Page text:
25.10.2020

Penicillin Allergy Treatment

The basic principles of treatment of penicillin allergy – the early cessation of the antibiotic and its elimination from the body (stop the introduction of penicillin, wash the stomach and intestines when taken orally, appoint enterosorbents, etc.), arrest the symptoms of allergy (cardiotonic, bronchodilators, glucocorticosteroids are administered) restore respiratory and circulatory function during systemic allergic reactions.

In the future, the patient should exclude the use of antibiotics from the penicillin group and report the presence of intolerance to these drugs when contacting other medical institutions.

Penicillin Allergy– This is an allergic reaction that occurs when repeated ingestion or parenteral administration of penicillin and semisynthetic antibiotics. The pathological process develops acutely in the form of urticaria, angioedema, laryngospasm or a systemic allergic reaction – anaphylactic shock. Penicillin allergy occurs even with a minimal amount of penicillin antibiotic reintroduced into the body. According to statistics in allergology, hypersensitivity to penicillin is one of the most common types of drug allergy and occurs in 1-8% of the population, mostly between the ages of 20 and 50 years. The first reports of intolerance to penicillin appeared in 1946, and three years later the first death was recorded after the introduction of this antibiotic. The literature provides evidence that

Causes of Penicillin Allergy

There are several risk factors that increase the likelihood of developing an allergy to penicillin. This, above all, the presence of hereditary predisposition (genetic and constitutional features). Thus, for example, it has been established that hypersensitivity to penicillin antibiotics in parents increases the risk of developing penicillin allergy in a child 15 times.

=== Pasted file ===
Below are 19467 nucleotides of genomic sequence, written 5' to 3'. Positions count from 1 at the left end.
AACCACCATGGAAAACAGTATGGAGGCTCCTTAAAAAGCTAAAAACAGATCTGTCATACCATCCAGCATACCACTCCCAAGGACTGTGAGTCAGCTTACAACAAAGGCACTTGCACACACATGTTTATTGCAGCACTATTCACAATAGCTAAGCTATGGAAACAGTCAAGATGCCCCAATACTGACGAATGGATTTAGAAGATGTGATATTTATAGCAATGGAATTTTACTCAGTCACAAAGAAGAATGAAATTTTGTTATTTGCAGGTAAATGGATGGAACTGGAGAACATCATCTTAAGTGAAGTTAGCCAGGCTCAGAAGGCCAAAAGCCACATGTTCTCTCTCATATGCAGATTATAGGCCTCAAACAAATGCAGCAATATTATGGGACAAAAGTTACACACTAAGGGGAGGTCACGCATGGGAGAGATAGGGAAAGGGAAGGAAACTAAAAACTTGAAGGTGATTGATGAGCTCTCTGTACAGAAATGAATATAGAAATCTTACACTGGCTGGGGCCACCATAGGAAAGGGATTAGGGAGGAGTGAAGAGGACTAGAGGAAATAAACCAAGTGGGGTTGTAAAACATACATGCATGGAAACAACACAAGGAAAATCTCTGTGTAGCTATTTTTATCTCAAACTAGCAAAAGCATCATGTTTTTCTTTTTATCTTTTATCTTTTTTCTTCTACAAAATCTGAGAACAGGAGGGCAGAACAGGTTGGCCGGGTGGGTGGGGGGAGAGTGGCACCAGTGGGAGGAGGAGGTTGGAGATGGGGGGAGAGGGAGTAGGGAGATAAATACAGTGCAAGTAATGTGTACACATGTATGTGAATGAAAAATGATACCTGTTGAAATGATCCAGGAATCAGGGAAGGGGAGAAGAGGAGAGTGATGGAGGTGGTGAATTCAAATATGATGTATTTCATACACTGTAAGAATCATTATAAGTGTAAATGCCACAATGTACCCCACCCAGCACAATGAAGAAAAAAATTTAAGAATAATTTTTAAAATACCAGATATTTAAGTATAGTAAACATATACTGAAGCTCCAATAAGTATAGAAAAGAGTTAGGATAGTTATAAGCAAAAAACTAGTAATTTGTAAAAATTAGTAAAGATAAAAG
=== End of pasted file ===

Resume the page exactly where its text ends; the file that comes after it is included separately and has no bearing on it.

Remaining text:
When conducting an immunological study, you can find special markers indicating the presence of an increased risk of developing drug allergy in this patient. Age also plays a role: in young children and the elderly, allergic reactions to antibiotics are much less common than in adults aged 20-45 years.

The risk of developing penicillin allergy increases with the presence of certain concomitant diseases: congenital and acquired immunodeficiencies, infectious mononucleosis, cytomegalovirus infection, cystic fibrosis, bronchial asthma, lymphocytic leukemia, gouty arthritis, as well as with certain medications (eg beta-blockers).

The severity of an allergic reaction to penicillin depends on the method of administration of the antibiotic, the duration of its use and the duration of the intervals between the use of these drugs. Thus, a single prophylactic administration of penicillin (ampicillin) in the postoperative period in surgical practice is much less likely to cause allergies than the use of antibiotics of this group at a sufficiently high dose for a long time. Less commonly, penicillin allergy occurs when taken orally, more often with local and parenteral administration.

The mechanism of development of allergy to penicillin antibiotics is associated with the occurrence of immediate-type IgE-mediated reactions, immunocomplex reactions, and also delayed-type reactions, that is, it has a complex combined sensitization.

Symptoms of penicillin allergy

Penicillin allergy is most often accompanied by the development of a variety of skin manifestations and, above all, urticaria and angioedema, less often papular and pustular rash, the Arthus phenomenon (the occurrence of infiltrates and abscesses of an allergic nature at the site of administration of the antibiotic), exudative erythema and erythroderma.